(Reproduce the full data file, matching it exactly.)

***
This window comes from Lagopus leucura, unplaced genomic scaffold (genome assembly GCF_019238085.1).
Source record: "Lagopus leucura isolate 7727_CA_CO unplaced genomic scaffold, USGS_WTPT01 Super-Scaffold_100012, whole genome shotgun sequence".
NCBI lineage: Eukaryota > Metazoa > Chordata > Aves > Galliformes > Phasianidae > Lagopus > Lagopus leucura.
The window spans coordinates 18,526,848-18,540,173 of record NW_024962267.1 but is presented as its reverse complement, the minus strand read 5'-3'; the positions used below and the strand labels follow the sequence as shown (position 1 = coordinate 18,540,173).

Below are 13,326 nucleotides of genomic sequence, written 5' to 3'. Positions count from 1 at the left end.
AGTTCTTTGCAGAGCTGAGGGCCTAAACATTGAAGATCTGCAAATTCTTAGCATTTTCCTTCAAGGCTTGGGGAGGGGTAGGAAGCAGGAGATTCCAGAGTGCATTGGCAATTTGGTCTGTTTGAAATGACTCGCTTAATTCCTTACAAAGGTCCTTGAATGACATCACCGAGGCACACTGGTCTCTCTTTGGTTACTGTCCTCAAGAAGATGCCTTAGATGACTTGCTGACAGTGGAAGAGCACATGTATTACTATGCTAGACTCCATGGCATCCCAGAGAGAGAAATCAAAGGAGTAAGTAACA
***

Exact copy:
This window comes from Lagopus leucura, unplaced genomic scaffold (genome assembly GCF_019238085.1).
Source record: "Lagopus leucura isolate 7727_CA_CO unplaced genomic scaffold, USGS_WTPT01 Super-Scaffold_100012, whole genome shotgun sequence".
NCBI lineage: Eukaryota > Metazoa > Chordata > Aves > Galliformes > Phasianidae > Lagopus > Lagopus leucura.
The window spans coordinates 18,526,848-18,540,173 of record NW_024962267.1 but is presented as its reverse complement, the minus strand read 5'-3'; the positions used below and the strand labels follow the sequence as shown (position 1 = coordinate 18,540,173).

Below are 13,326 nucleotides of genomic sequence, written 5' to 3'. Positions count from 1 at the left end.
AGTTCTTTGCAGAGCTGAGGGCCTAAACATTGAAGATCTGCAAATTCTTAGCATTTTCCTTCAAGGCTTGGGGAGGGGTAGGAAGCAGGAGATTCCAGAGTGCATTGGCAATTTGGTCTGTTTGAAATGACTCGCTTAATTCCTTACAAAGGTCCTTGAATGACATCACCGAGGCACACTGGTCTCTCTTTGGTTACTGTCCTCAAGAAGATGCCTTAGATGACTTGCTGACAGTGGAAGAGCACATGTATTACTATGCTAGACTCCATGGCATCCCAGAGAGAGAAATCAAAGGAGTAAGTAACA